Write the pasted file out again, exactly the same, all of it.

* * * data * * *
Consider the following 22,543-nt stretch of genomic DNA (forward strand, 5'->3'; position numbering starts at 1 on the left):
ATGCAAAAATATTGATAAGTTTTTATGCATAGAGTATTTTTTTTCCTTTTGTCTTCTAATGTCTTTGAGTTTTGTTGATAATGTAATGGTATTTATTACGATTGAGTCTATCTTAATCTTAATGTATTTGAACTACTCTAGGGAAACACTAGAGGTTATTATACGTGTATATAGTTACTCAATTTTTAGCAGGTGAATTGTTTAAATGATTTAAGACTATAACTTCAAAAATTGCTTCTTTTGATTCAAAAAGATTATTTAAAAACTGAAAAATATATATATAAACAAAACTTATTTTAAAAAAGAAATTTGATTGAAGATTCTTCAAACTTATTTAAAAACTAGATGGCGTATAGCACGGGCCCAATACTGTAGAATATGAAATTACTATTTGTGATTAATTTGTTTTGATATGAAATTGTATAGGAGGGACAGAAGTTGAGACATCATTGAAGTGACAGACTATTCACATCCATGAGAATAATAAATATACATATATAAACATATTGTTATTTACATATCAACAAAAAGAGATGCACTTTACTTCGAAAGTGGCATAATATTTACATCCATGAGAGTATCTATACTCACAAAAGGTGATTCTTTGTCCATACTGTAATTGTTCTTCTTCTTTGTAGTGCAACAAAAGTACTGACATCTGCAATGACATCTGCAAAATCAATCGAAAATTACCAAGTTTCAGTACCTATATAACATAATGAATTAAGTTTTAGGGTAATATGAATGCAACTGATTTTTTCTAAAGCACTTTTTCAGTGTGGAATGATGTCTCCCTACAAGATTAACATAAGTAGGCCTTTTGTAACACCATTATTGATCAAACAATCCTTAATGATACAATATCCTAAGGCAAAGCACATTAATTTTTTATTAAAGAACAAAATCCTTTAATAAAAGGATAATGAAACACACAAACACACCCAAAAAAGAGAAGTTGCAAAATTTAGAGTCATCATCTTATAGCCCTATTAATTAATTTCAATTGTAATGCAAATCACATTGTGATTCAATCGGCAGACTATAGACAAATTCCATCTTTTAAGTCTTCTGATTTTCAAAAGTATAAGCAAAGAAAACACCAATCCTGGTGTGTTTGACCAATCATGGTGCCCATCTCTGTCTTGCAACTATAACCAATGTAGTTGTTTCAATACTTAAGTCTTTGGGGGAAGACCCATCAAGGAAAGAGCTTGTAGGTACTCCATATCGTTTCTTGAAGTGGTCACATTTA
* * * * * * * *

Consider the following 22,543-nt stretch of genomic DNA (forward strand, 5'->3'; position numbering starts at 1 on the left):
ATGCAAAAATATTGATAAGTTTTTATGCATAGAGTATTTTTTTTCCTTTTGTCTTCTAATGTCTTTGAGTTTTGTTGATAATGTAATGGTATTTATTACGATTGAGTCTATCTTAATCTTAATGTATTTGAACTACTCTAGGGAAACACTAGAGGTTATTATACGTGTATATAGTTACTCAATTTTTAGCAGGTGAATTGTTTAAATGATTTAAGACTATAACTTCAAAAATTGCTTCTTTTGATTCAAAAAGATTATTTAAAAACTGAAAAATATATATATAAACAAAACTTATTTTAAAAAAGAAATTTGATTGAAGATTCTTCAAACTTATTTAAAAACTAGATGGCGTATAGCACGGGCCCAATACTGTAGAATATGAAATTACTATTTGTGATTAATTTGTTTTGATATGAAATTGTATAGGAGGGACAGAAGTTGAGACATCATTGAAGTGACAGACTATTCACATCCATGAGAATAATAAATATACATATATAAACATATTGTTATTTACATATCAACAAAAAGAGATGCACTTTACTTCGAAAGTGGCATAATATTTACATCCATGAGAGTATCTATACTCACAAAAGGTGATTCTTTGTCCATACTGTAATTGTTCTTCTTCTTTGTAGTGCAACAAAAGTACTGACATCTGCAATGACATCTGCAAAATCAATCGAAAATTACCAAGTTTCAGTACCTATATAACATAATGAATTAAGTTTTAGGGTAATATGAATGCAACTGATTTTTTCTAAAGCACTTTTTCAGTGTGGAATGATGTCTCCCTACAAGATTAACATAAGTAGGCCTTTTGTAACACCATTATTGATCAAACAATCCTTAATGATACAATATCCTAAGGCAAAGCACATTAATTTTTTATTAAAGAACAAAATCCTTTAATAAAAGGATAATGAAACACACAAACACACCCAAAAAAGAGAAGTTGCAAAATTTAGAGTCATCATCTTATAGCCCTATTAATTAATTTCAATTGTAATGCAAATCACATTGTGATTCAATCGGCAGACTATAGACAAATTCCATCTTTTAAGTCTTCTGATTTTCAAAAGTATAAGCAAAGAAAACACCAATCCTGGTGTGTTTGACCAATCATGGTGCCCATCTCTGTCTTGCAACTATAACCAATGTAGTTGTTTCAATACTTAAGTCTTTGGGGGAAGACCCATCAAGGAAAGAGCTTGTAGGTACTCCATATCGTTTCTTGAAGTGGTCACATTTA